The bedroom. We were told 5 people could expect to share this bed. The square boxes on the other side of the bed contained heat to warm the whole room much longer than just a fire.

The Ducal bathtub, filled with hot water by servants

The Ducal bathtub, filled with hot water by servants

I guess everyone is aware that sanitation wasn’t a huge consideration back in the olden days. But I think these things can be over-dramatised. Most castles had rudimentary toilet facilities of the sort you’ll still see in outback Australia; a recess in the outer wall, which was fitted with a plank with a hole sited above a long drop. In this case, the drop went into the lake. This fun site tells a little more about garde robes, with pictures.

The duke bathed, too. And like everything else, bathing was a social occasion. It was a great honour to be invited to watch the duke bathe – not many people could afford such luxury. There would probably be musicians in attendance to provide entertainment.

And from here we wended our way down the steep spiral staircases to the dungeon. Most of the space would have been used for storing wine and goods, but it was also a prison. We were told up to three hundred people – men and women – would have been crowded into this space. There is no sanitation and no light. Although the guards would sometimes wash the effluent into the lake via a narrow slit at the base of a wall.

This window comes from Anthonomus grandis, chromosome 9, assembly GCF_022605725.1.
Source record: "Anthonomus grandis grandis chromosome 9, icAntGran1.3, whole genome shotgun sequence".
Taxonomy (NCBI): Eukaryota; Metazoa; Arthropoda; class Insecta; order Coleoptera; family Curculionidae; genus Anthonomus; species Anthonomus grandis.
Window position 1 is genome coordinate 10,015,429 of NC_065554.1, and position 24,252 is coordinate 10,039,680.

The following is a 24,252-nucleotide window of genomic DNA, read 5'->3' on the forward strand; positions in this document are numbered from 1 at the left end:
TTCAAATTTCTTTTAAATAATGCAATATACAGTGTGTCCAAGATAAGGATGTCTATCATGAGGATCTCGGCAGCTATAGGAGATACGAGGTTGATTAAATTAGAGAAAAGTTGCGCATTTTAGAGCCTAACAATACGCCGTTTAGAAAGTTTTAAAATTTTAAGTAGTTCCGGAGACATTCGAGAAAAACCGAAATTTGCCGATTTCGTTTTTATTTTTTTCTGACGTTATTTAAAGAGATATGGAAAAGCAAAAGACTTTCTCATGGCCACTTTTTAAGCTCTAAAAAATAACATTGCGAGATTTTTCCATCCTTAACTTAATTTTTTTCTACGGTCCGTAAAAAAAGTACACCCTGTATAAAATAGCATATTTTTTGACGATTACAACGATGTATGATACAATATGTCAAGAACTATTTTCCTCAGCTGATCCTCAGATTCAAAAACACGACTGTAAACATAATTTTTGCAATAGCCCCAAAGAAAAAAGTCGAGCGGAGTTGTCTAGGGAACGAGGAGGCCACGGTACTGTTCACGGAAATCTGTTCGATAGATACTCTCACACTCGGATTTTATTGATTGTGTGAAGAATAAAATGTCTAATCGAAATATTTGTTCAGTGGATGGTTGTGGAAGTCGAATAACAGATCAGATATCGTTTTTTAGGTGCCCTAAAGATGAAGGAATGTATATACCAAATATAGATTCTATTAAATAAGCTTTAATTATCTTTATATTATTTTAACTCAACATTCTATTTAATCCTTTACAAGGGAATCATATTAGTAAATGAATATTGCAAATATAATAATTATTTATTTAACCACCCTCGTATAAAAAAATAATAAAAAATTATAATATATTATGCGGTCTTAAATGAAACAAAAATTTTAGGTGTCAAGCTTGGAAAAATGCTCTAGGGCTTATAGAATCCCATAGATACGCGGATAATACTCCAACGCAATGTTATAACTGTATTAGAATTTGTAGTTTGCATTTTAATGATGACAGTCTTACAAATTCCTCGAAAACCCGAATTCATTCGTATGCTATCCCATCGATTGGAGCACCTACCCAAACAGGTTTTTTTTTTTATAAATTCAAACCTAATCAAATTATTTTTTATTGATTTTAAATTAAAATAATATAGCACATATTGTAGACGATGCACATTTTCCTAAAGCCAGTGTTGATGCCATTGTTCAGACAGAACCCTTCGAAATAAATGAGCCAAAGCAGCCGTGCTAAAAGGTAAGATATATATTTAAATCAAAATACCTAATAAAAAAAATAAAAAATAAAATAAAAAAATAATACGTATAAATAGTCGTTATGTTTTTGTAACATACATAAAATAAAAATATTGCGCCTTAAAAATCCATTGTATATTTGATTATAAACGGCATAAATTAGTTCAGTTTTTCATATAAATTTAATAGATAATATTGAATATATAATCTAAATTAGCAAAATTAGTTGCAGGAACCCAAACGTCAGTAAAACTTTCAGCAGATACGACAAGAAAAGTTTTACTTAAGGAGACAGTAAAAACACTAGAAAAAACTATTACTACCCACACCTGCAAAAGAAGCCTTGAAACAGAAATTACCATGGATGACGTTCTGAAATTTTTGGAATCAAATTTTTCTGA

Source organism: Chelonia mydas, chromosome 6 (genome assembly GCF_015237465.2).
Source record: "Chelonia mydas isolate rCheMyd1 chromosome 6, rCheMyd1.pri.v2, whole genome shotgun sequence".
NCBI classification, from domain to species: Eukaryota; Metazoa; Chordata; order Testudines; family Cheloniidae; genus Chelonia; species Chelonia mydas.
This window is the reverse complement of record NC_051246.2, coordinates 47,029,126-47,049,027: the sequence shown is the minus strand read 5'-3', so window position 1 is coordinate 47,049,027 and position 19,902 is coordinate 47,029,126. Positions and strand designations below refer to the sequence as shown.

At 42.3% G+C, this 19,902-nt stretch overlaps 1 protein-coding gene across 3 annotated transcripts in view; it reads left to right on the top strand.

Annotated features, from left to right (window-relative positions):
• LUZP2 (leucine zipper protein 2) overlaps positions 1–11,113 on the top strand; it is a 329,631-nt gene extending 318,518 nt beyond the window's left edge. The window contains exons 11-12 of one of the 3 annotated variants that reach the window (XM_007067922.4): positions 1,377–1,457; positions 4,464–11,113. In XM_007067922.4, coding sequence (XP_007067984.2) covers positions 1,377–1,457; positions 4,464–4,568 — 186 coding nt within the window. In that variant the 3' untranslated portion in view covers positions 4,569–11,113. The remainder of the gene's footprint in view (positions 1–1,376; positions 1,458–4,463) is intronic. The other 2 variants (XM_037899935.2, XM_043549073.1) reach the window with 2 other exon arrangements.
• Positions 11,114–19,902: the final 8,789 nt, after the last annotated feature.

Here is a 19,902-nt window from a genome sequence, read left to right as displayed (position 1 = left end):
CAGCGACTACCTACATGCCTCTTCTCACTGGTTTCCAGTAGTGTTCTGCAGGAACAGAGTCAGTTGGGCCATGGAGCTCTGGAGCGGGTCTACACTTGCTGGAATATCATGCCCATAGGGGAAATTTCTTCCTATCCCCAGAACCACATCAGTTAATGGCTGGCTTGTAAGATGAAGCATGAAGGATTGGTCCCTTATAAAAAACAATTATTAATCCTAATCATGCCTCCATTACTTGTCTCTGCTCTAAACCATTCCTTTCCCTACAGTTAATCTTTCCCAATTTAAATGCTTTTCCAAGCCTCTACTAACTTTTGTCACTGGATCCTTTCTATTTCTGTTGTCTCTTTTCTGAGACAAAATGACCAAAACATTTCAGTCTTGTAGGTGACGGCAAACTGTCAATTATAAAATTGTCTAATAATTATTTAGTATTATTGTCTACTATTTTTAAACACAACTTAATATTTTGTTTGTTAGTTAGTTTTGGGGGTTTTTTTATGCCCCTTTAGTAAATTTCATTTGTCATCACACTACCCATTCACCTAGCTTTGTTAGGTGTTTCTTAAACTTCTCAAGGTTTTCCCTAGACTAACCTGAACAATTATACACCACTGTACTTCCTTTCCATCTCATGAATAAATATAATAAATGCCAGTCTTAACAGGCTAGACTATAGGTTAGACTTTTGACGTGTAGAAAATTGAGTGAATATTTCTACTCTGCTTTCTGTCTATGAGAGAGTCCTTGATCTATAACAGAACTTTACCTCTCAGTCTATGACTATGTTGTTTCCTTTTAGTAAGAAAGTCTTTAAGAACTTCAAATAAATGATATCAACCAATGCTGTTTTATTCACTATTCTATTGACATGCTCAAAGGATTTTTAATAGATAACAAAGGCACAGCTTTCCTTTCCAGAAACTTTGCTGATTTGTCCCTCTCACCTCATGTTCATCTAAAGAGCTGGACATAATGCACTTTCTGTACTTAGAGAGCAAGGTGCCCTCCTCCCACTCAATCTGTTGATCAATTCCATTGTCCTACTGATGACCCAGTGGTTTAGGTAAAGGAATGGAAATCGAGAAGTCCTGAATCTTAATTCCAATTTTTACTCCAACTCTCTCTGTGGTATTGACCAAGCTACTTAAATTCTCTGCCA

The dungeon, built on the bones of the rock. These beautiful arches support the whole castle

The dungeon, built on the bones of the rock. These beautiful arches support the whole castle

This is supposed to be the Prisoner of Chillon

This is supposed to be the Prisoner of Chillon

Which brings us to Lord Byron’s poem, ‘The Prisoner of Chillon‘. (It’s okay – I’d never heard of it either.) The inspiration for the poem came from the ordeals of François Bonivard, son of a noble family who sided with Geneva against the Duke of Savoy. The story goes that he was imprisoned in Chillon’s dungeon, chained to a stone pillar, for six years until he was freed by Bernese troops who took over the castle.

Or so the story goes.